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False Dawn: Remembering The TV Movie (And What Could Have Been)

Paul McGann’s shorn head and a crystal from Metebelis 3. The first image of the new Doctor Who, an exciting and vibrant time in the fandom, and the first time the online community had something real to talk about. Back to television the Doctor was marching – but where had he been for the last 7 years?
The Virgin novels took Doctor Who into an adult sci-fi world of murder, rape, drugs, and sex. For those of us who grew up with ’80s Who, it was a welcome departure from over lit sets and bad anger. This new direction had been hinted at in the show’s past, but usually these things were overlooked in favour of focusing on the Doctor and his companions’ relationships with him. With the novels, we saw how Ace matured and explored the relationship between Chris Cwej and Ros Forrester; the only character not to have a meaningful relationship was the Doctor himself!
Philip Segal’s vision of Doctor Who inexplicably destroyed 33 years of continuity when the Doctor declared himself “half human on my Mother’s side”. Across the UK, Doctor Who fans shouted at their television sets as the Doctor claimed bastard heritage just 20 minutes after kissing Dr Grace Holloway. This earlier moment, however, makes much more sense. Why shouldn’t the Doctor, an intelligent humanoid, be attracted to another intelligent humanoid? In his earlier lives, we saw him as a Grandfather and a kindly uncle; the Fourth Doctor enjoyed very warm friendships with Sarah Jane Smith and Romana I especially. His relationship with Romana’s second incarnation is much more a meeting of minds – the impression given that Gallifreyans are attracted on this basis first and foremost. The subsequent incarnations of the Doctor enjoy relationships with his companions that are once again of the grandfather/uncle variety.

Much has been written about the The TV Movie/ The Enemy Within episode of the Doctor’s travels; whether it was canon, well-written, etc. Could it not be that without the half-human reference and non existent plot, “The Kiss” could have been a pivotal moment for the Doctor and his future? Whether the show had been commissioned by Fox or not, Dr Grace Holloway travelling with the Doctor at the end of the story would have influenced the upcoming BBC Books range.
Philip Segal had cited a plot arc of the Doctor searching for his (Gallifreyan) father, Ulysses. This was a concept cited in earlier attempts to produce a US Doctor Who series. But was this just hokey-pointless-backstory, rewriting what had gone before to draw in an American audience, or just there to link the episodes together in a poorly thought-out arc? To me, it could only have worked with the Doctor enjoying an intelligent will-they-won’t-they relationship with the lovely Grace as they avoided Cybermen and Ice Warriors, each saving the other’s skin. At the end of the day, who would care if the Doctor ever found his father? The guy’s a Time Lord – practically immortal! The Key to Time concept has more possibilities and that looked stretched at 6 serials! Throw in Grace (or even the Doctor) being kidnapped and the other searching for a couple of episodes to find them… That’s that arc exhausted and done.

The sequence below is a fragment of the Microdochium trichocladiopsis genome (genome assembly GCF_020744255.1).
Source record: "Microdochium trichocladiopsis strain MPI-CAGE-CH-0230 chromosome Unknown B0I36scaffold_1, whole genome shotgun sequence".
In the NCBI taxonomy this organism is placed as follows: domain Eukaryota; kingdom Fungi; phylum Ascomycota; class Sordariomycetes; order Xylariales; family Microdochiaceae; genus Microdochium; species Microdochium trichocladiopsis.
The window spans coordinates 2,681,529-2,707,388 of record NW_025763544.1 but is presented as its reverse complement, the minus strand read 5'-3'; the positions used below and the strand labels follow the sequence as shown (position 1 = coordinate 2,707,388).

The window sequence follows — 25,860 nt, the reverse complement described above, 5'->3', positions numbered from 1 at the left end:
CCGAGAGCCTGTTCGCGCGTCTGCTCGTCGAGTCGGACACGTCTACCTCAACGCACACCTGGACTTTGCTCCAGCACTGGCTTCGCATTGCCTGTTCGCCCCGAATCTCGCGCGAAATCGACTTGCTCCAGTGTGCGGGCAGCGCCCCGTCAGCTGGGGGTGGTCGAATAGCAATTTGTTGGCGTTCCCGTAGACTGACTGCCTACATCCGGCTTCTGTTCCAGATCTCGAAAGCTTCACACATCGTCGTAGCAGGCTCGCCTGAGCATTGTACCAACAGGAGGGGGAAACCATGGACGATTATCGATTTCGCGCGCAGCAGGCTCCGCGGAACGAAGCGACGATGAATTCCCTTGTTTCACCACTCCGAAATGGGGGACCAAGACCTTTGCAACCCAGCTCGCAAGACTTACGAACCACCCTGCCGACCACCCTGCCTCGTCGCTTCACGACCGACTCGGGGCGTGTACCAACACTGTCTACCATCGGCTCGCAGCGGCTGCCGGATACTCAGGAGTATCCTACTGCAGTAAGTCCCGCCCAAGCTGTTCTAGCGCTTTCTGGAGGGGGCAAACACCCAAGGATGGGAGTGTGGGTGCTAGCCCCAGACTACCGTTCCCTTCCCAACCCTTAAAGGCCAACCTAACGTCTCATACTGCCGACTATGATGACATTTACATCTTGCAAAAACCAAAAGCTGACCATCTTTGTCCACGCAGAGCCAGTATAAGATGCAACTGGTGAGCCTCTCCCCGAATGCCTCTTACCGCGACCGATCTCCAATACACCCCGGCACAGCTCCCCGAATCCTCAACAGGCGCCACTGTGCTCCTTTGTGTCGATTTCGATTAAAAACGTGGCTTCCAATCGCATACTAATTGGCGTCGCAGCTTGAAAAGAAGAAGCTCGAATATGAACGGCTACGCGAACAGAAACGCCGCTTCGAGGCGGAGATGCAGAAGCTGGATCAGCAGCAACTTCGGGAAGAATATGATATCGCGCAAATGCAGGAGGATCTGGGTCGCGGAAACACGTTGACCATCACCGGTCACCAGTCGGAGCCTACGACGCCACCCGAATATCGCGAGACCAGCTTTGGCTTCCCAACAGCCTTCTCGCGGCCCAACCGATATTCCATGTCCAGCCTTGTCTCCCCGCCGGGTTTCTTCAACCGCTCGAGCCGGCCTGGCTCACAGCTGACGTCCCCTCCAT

All of the previous attempts at movies or American television series that Segal was involved with had a quest-style story arc. They also had one other thing in common – a dramatic overhaul of previously established continuity. Yes, the Master could have been the Doctor’s brother, and the Daleks could have employed humanoid exo-skeletons long before Battlestar Galactica’s Cylons.

So The TV Movie was broadcast, 9 million people in the UK watched it, and a lot more than that missed it on its US broadcast. Already the mooted series was in doubt, hope briefly shimmering in the form of this “backdoor pilot”. Discussions took place, the BBC wondered… and it took them 7 long years to find the answer. During this time, the influence of one story (featuring under 60 minutes of screen time by its lead actor) would shape the future of Doctor Who forever!
Of course, the Eighth Doctor sadly only exists in full story, plus The Night of the Doctor, comic strips, short stories, Big Finish audios, and BBC Books. In particular, the BBC Books have made the Doctor the last Time Lord and stranded him on Earth. Big Finish, meanwhile, has McGann starring in audio plays as the Eighth Doctor, taking him on new adventures, meeting new companions, and being affected by the Time War. While they have each (dramatically) taken him in a direction of their own, the potential of The TV Movie was always great despite its flaws. To the general public, Paul McGann will always be, as he himself predicted, the “George Lazenby of Doctor Who”; a sad waste of a very talented actor.
(Adapted from an article originally published on Kasterborous in 2005.)

Neibart Navarro

False Dawn: Remembering The TV Movie (And What Could Have Been)

by Neibart Navarro time to read: 3 min
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